FI ##2.2, 2.3, 2.4, 2.5, 2.6, 2.7, and 2.13 seek information about plaintiff’s place of birth, driver’s licenses, residence address(es) and when he lived there, present and prior employers, education information, and drugs and alcohol used within 24 hours before the INCIDENT. FI ##8.3, 8.4, 8.5, 8.6, and 8.8 seek information about work before and after the INCIDENT, compensation, lost income, and future lost income. FI ##11.1 and 11.2 seek information regarding personal injury and worker’s compensation claims over the last 10 years. DFP ##7 and 8 seek documents showing plaintiff’s cell phone use during his employment.

First, FI ##2.3, 2.4, 2.6, 2.13, 8.3, 8.4, 8.5, 8.6, and 8.8 use the term INCIDENT, which is described elsewhere in the interrogatories. “The separate statement must be full and complete so that no person is required to review any other document in order to determine the full request and the full response.” CRC 3.1345(c). It must include the text of all definitions. 3.1345(c)(4). Defendant does not include the definition of INCIDENT in the separate statement. The court would have to go look for that. When a party does not comply with the requirement of a separate statement, the court is well within its discretion to deny the motion to compel discovery on that basis. Mills v. U.S. Bank, 166 Cal.App.4th 871, 893 (2008). For this reason alone, the court will not order a further response to these form interrogatories.

Second, and more importantly, the marginal or complete lack of relevance to the issue of meal periods is precisely the kind of discovery the court should limit or preclude under Sales. Requiring responses to questions about plaintiff’s birth, addresses, licenses, employers, education, drug and alcohol use, compensation, lost income, and prior personal injury and worker’s compensation claims will not inform defendant or the court of any information leading to the discovery of admissible evidence of whether defendant afforded plaintiff meal periods or compensated him for meal periods not provided. Defendant wants information regarding cell phone use to show that plaintiff used his phone when he was supposed to be working. But this case is not about the quality and quantity of plaintiff’s work or cause to terminate him.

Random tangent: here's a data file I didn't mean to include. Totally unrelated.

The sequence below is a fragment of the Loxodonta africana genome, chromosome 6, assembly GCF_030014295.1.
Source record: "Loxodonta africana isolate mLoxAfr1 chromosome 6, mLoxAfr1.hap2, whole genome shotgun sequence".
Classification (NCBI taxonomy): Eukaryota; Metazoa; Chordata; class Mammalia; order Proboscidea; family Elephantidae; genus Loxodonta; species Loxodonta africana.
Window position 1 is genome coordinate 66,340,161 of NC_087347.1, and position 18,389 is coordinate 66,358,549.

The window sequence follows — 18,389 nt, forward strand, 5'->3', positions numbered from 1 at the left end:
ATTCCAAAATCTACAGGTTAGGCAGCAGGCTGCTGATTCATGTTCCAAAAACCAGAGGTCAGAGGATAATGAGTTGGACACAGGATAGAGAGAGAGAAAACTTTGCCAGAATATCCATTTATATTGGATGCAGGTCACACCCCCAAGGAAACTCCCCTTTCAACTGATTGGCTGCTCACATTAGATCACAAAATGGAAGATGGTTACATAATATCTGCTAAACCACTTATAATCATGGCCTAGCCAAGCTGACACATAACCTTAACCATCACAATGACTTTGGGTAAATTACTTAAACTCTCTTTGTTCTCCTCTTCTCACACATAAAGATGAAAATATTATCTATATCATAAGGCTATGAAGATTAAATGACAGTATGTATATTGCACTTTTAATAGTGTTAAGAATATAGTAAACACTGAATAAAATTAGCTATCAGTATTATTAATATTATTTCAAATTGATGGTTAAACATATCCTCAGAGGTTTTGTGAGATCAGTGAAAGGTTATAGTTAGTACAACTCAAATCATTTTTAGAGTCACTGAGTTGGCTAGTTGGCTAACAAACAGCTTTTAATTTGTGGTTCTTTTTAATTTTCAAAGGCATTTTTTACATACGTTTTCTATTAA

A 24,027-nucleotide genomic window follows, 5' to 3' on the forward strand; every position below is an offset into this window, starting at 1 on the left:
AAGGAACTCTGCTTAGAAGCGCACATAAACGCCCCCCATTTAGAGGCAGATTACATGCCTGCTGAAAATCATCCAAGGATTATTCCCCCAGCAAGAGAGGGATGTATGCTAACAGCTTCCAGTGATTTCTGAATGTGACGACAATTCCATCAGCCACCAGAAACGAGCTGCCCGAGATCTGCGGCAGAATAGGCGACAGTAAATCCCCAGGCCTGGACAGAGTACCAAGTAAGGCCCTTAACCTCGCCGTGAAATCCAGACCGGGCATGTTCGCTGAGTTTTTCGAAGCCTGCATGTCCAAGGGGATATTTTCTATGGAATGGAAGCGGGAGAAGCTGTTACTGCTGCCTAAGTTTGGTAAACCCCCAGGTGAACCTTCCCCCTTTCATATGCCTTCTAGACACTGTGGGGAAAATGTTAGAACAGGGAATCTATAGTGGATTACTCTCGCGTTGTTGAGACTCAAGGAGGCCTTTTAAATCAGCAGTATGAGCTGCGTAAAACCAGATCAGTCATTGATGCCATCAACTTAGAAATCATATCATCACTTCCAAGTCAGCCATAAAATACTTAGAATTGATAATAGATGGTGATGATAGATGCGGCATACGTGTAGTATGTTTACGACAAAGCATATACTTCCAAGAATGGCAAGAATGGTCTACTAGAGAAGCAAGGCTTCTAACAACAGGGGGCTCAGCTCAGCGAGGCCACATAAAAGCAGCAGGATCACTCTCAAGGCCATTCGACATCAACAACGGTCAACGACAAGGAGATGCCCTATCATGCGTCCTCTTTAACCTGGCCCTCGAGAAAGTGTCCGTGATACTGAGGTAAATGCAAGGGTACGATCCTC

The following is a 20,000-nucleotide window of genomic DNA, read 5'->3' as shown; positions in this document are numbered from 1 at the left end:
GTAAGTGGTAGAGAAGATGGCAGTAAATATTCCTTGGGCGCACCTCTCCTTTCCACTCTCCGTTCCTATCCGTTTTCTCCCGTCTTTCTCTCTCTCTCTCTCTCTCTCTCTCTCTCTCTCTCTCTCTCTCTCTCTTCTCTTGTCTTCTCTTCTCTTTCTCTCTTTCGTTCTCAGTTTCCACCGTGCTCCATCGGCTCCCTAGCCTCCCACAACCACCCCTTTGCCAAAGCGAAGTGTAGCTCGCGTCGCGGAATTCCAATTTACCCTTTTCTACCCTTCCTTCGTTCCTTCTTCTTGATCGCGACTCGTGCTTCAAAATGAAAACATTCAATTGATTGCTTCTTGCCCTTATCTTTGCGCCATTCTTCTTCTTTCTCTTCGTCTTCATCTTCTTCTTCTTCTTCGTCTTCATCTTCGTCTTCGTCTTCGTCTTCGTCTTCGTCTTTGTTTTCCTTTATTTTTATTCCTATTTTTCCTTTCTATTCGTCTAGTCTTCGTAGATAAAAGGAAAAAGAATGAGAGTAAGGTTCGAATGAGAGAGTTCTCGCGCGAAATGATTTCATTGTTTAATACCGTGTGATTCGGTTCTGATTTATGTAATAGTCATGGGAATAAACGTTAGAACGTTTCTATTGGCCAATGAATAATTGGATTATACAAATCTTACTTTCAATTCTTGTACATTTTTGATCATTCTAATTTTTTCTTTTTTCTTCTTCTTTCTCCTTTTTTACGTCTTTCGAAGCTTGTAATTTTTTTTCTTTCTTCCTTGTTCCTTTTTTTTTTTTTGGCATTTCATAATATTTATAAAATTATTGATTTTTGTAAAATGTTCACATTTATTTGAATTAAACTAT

The effect of the motion is to increase the time and expense of this litigation, not to obtain information that will facilitate ascertainment of truth and expediting resolution of this case. Under Sales, the court exercises its discretion to limit discovery by denying this motion to compel further responses to form interrogatories and demands for production of documents.

Monetary Sanction: The court shall impose a monetary sanction against any party, person, or attorney who unsuccessfully makes or opposes a motion to compel a further response to interrogatories or demands for production of documents, unless it finds that the one subject to the sanction acted with substantial justification or that other circumstances make the imposition of the sanction unjust. CCP §§ 2030.300(d); 2031.310(h).

The court deems a monetary sanction against defendant and its counsel warranted. Counsel for plaintiff seeks compensation for 10 hours of attorney time at a market rate of $450. Counsel works for the Department of Industrial Relations, Division of Labor Standards Enforcement. There is no evidence that anyone pays him $450/hr. Mr. William A. Reich is a Counsel IV for the department. His hourly rate (dividing his total salary by 2080 hours) is $70.67. The court will impose a monetary sanction of $706.70 on defendant and its counsel, McCarthy & Kroes.

Order: The court denies defendant The County Meat Market, Inc.’s motion to compel further responses to form interrogatories and demand for production of documents. The court orders that defendant, The County Meat Market, Inc., and its counsel, McCarthy & Kroes, jointly and severally, shall pay a monetary sanction in the amount of $706.70 to the Division of Labor Standards Enforcement.